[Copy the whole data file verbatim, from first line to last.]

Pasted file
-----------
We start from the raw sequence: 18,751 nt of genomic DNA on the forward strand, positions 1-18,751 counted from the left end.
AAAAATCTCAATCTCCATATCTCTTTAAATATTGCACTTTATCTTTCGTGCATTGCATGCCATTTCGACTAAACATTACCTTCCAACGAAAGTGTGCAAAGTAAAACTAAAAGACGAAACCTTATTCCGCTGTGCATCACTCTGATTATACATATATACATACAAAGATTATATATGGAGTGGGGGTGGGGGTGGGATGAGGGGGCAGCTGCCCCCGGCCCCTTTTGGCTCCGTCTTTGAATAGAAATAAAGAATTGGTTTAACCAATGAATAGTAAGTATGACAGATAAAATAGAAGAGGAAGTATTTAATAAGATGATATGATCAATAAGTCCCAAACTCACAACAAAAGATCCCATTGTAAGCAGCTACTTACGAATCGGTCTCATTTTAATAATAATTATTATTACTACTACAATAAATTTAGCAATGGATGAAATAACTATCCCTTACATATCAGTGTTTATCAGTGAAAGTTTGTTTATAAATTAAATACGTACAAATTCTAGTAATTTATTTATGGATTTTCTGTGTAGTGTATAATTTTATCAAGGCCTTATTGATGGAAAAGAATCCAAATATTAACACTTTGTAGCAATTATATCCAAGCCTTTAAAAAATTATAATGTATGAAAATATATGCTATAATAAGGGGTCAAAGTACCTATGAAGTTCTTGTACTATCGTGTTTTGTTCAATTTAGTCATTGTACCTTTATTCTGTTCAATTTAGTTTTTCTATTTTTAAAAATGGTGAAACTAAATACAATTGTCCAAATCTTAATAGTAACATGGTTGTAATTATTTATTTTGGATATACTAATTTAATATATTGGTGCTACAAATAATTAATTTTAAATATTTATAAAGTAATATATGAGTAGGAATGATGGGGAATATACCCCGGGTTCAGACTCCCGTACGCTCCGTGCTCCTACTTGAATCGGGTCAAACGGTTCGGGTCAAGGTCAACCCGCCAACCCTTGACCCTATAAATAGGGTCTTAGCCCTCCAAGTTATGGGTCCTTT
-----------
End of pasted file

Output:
We start from the raw sequence: 18,751 nt of genomic DNA on the forward strand, positions 1-18,751 counted from the left end.
AAAAATCTCAATCTCCATATCTCTTTAAATATTGCACTTTATCTTTCGTGCATTGCATGCCATTTCGACTAAACATTACCTTCCAACGAAAGTGTGCAAAGTAAAACTAAAAGACGAAACCTTATTCCGCTGTGCATCACTCTGATTATACATATATACATACAAAGATTATATATGGAGTGGGGGTGGGGGTGGGATGAGGGGGCAGCTGCCCCCGGCCCCTTTTGGCTCCGTCTTTGAATAGAAATAAAGAATTGGTTTAACCAATGAATAGTAAGTATGACAGATAAAATAGAAGAGGAAGTATTTAATAAGATGATATGATCAATAAGTCCCAAACTCACAACAAAAGATCCCATTGTAAGCAGCTACTTACGAATCGGTCTCATTTTAATAATAATTATTATTACTACTACAATAAATTTAGCAATGGATGAAATAACTATCCCTTACATATCAGTGTTTATCAGTGAAAGTTTGTTTATAAATTAAATACGTACAAATTCTAGTAATTTATTTATGGATTTTCTGTGTAGTGTATAATTTTATCAAGGCCTTATTGATGGAAAAGAATCCAAATATTAACACTTTGTAGCAATTATATCCAAGCCTTTAAAAAATTATAATGTATGAAAATATATGCTATAATAAGGGGTCAAAGTACCTATGAAGTTCTTGTACTATCGTGTTTTGTTCAATTTAGTCATTGTACCTTTATTCTGTTCAATTTAGTTTTTCTATTTTTAAAAATGGTGAAACTAAATACAATTGTCCAAATCTTAATAGTAACATGGTTGTAATTATTTATTTTGGATATACTAATTTAATATATTGGTGCTACAAATAATTAATTTTAAATATTTATAAAGTAATATATGAGTAGGAATGATGGGGAATATACCCCGGGTTCAGACTCCCGTACGCTCCGTGCTCCTACTTGAATCGGGTCAAACGGTTCGGGTCAAGGTCAACCCGCCAACCCTTGACCCTATAAATAGGGTCTTAGCCCTCCAAGTTATGGGTCCTTT